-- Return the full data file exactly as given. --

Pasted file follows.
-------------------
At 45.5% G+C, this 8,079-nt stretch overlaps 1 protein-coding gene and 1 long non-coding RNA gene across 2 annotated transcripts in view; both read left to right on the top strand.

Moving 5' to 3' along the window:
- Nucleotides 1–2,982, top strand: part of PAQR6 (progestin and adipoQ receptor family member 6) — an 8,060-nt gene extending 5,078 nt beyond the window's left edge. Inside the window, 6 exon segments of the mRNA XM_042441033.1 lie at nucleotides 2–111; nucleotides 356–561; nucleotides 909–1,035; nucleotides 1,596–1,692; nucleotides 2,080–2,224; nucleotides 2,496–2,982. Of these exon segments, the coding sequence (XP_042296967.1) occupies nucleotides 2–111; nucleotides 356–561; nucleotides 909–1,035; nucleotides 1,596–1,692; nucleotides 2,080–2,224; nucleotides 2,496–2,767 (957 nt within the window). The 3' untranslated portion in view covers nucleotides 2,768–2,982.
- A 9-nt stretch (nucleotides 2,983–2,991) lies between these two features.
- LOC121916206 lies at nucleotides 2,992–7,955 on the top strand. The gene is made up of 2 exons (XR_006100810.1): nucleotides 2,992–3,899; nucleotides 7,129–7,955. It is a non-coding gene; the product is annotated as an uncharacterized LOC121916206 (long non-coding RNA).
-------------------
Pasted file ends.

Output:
At 45.5% G+C, this 8,079-nt stretch overlaps 1 protein-coding gene and 1 long non-coding RNA gene across 2 annotated transcripts in view; both read left to right on the top strand.

Moving 5' to 3' along the window:
- Nucleotides 1–2,982, top strand: part of PAQR6 (progestin and adipoQ receptor family member 6) — an 8,060-nt gene extending 5,078 nt beyond the window's left edge. Inside the window, 6 exon segments of the mRNA XM_042441033.1 lie at nucleotides 2–111; nucleotides 356–561; nucleotides 909–1,035; nucleotides 1,596–1,692; nucleotides 2,080–2,224; nucleotides 2,496–2,982. Of these exon segments, the coding sequence (XP_042296967.1) occupies nucleotides 2–111; nucleotides 356–561; nucleotides 909–1,035; nucleotides 1,596–1,692; nucleotides 2,080–2,224; nucleotides 2,496–2,767 (957 nt within the window). The 3' untranslated portion in view covers nucleotides 2,768–2,982.
- A 9-nt stretch (nucleotides 2,983–2,991) lies between these two features.
- LOC121916206 lies at nucleotides 2,992–7,955 on the top strand. The gene is made up of 2 exons (XR_006100810.1): nucleotides 2,992–3,899; nucleotides 7,129–7,955. It is a non-coding gene; the product is annotated as an uncharacterized LOC121916206 (long non-coding RNA).